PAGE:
Saturday, June 18, 2011

DON'T END UP IN THE TWILIGHT ZONE OF INCAPACITY!

Without a living trust and/or powers of attorney for management of finances and assets, you will end up in a "legal twilight zone" if you become incapacitated.

Even a Will cannot help you or your family if you are incapacitated, because a Will does not have any legal effect until you pass away.

A living trust and a power of attorney give authority to someone to act for you in case you are unable to act for yourself because you are incapacitated.

And, incapacity can last for years, essentially freezing your assets and finances.   In those cases, the only alternative is for the family to file for conservatorship (i.e., a guardianship of an adult person) over you; an extremely expensive, time-wasting, privacy-invading, and emotionally draining court procedure.

In a recent case, my client's elderly parent became incapacitated due to advancing dementia.   The parent had executed a living trust and powers of attorney, but had never given the family a copy.   The family could not locate the parent's legal documents, but they knew the name of the attorney who had prepared them.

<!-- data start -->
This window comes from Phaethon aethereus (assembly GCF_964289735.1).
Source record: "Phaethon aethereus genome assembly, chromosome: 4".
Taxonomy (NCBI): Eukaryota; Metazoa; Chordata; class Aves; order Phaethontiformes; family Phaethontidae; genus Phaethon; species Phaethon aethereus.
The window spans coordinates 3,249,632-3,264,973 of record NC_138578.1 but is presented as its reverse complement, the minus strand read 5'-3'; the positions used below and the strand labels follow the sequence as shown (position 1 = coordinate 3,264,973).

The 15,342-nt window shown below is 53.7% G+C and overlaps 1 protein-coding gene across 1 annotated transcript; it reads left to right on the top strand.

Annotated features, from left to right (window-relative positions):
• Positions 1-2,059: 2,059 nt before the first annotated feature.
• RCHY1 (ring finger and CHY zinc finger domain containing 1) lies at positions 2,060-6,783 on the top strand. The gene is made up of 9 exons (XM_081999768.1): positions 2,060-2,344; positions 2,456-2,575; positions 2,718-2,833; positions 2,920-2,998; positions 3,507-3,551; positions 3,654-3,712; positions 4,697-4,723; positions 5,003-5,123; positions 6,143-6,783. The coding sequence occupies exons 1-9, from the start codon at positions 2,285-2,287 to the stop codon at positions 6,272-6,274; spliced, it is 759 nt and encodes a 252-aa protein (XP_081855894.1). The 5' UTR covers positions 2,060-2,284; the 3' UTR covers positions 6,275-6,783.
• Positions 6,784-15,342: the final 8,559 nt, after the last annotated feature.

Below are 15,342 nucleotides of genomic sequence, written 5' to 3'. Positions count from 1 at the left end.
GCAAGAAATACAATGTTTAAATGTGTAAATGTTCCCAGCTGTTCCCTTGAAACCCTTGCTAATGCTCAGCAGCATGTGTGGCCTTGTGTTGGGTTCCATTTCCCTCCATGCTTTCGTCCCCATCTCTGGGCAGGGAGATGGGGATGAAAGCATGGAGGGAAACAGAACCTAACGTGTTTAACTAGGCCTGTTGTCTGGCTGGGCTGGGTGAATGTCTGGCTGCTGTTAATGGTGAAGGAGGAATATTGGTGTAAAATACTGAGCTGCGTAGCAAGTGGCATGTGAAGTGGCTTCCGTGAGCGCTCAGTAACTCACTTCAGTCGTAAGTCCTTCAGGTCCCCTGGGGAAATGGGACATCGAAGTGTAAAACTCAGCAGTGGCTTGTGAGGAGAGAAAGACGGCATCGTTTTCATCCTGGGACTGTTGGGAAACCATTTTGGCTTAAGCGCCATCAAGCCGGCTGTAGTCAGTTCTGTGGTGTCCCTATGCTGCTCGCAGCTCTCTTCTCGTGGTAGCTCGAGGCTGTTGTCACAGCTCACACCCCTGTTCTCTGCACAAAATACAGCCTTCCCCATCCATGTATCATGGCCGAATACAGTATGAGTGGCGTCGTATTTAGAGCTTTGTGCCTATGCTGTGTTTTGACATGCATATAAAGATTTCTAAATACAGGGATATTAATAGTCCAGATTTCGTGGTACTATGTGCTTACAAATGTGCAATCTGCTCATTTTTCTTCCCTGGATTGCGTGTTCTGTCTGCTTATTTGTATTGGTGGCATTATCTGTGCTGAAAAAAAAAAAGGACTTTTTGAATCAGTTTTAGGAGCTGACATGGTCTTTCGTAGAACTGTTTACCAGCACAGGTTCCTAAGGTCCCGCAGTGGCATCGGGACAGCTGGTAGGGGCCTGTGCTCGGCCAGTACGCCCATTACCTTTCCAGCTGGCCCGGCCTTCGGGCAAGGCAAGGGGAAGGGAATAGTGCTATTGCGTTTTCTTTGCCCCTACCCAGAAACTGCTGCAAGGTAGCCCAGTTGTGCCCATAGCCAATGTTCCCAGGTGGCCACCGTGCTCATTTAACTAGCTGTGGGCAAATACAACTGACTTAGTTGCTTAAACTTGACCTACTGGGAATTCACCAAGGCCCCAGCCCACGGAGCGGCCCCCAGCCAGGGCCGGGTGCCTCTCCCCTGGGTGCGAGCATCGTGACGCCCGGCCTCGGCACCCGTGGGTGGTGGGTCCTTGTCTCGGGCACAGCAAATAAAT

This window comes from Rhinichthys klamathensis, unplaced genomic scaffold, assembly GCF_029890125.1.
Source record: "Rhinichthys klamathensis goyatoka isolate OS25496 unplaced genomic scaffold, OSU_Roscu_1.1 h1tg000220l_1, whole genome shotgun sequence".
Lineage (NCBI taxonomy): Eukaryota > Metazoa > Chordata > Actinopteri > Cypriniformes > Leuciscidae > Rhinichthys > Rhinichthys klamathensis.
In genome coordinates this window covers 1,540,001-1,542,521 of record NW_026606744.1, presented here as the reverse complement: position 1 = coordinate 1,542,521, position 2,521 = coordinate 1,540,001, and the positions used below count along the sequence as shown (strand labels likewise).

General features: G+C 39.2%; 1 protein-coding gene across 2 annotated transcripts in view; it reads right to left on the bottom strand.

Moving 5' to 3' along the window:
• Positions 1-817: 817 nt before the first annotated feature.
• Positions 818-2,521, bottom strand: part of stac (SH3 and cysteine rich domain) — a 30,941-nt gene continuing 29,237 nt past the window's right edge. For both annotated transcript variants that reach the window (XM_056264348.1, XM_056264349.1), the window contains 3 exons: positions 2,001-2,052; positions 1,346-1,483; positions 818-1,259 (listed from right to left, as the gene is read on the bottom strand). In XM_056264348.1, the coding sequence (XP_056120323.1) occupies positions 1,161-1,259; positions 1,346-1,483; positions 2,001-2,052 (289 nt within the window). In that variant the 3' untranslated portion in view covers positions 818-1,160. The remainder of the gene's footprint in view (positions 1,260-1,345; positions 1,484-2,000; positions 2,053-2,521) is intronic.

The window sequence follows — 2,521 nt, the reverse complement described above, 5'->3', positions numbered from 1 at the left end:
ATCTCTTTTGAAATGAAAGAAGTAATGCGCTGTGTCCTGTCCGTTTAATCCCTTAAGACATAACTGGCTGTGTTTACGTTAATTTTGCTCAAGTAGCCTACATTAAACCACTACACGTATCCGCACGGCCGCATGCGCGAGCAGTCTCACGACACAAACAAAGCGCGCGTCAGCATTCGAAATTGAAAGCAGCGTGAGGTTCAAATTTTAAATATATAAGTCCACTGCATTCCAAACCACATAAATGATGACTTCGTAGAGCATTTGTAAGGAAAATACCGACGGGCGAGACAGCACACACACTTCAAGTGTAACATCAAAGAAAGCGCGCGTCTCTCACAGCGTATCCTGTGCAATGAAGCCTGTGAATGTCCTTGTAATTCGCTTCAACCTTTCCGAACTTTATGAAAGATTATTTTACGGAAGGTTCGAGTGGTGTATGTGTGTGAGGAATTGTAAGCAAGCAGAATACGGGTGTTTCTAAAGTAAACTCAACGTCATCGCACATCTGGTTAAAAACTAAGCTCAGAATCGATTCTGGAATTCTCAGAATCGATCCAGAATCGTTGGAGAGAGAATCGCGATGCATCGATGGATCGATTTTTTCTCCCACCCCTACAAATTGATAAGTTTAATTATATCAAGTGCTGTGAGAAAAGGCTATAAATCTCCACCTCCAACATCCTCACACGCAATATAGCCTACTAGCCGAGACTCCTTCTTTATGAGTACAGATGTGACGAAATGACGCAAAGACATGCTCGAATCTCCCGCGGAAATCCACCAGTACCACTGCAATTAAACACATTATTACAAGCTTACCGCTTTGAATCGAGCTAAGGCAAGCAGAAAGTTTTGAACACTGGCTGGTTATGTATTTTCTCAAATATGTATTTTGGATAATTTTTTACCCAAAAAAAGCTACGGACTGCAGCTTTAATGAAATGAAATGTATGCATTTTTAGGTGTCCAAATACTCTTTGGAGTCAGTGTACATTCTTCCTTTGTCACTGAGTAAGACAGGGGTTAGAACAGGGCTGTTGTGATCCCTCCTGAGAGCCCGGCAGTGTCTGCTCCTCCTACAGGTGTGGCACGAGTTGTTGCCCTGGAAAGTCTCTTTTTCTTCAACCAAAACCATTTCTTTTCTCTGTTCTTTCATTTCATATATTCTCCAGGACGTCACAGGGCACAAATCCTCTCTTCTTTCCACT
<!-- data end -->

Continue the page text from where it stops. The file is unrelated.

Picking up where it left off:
The attorney refused to give the family copies on the basis of attorney-client confidentiality, and since the parent was incapacitated, no permission could be given to the lawyer.  The result was that the family was forced to go to probate court and file a petition for conservatorship.

Failure to intelligently PLAN in advance creates financial and management nightmares for your family; and puts you in a "twilight zone".   

A comprehensive estate plan including a living trust, will, powers of attorney, and other planning documents put together by a qualified estate planning lawyer is the best solution to avoid the "twilight zone" in the future.

 Dwight
Edward
Tompkins

Estate Planning
Attorney

Visit my website at:
CALIFORNIA FAMILY TRUSTS 

This blog is intended for informational purposes only and is not intended and does not constitute legal advice; and is not a substitute for legal advice from a qualified estate planning attorney in your jurisdiction.
   

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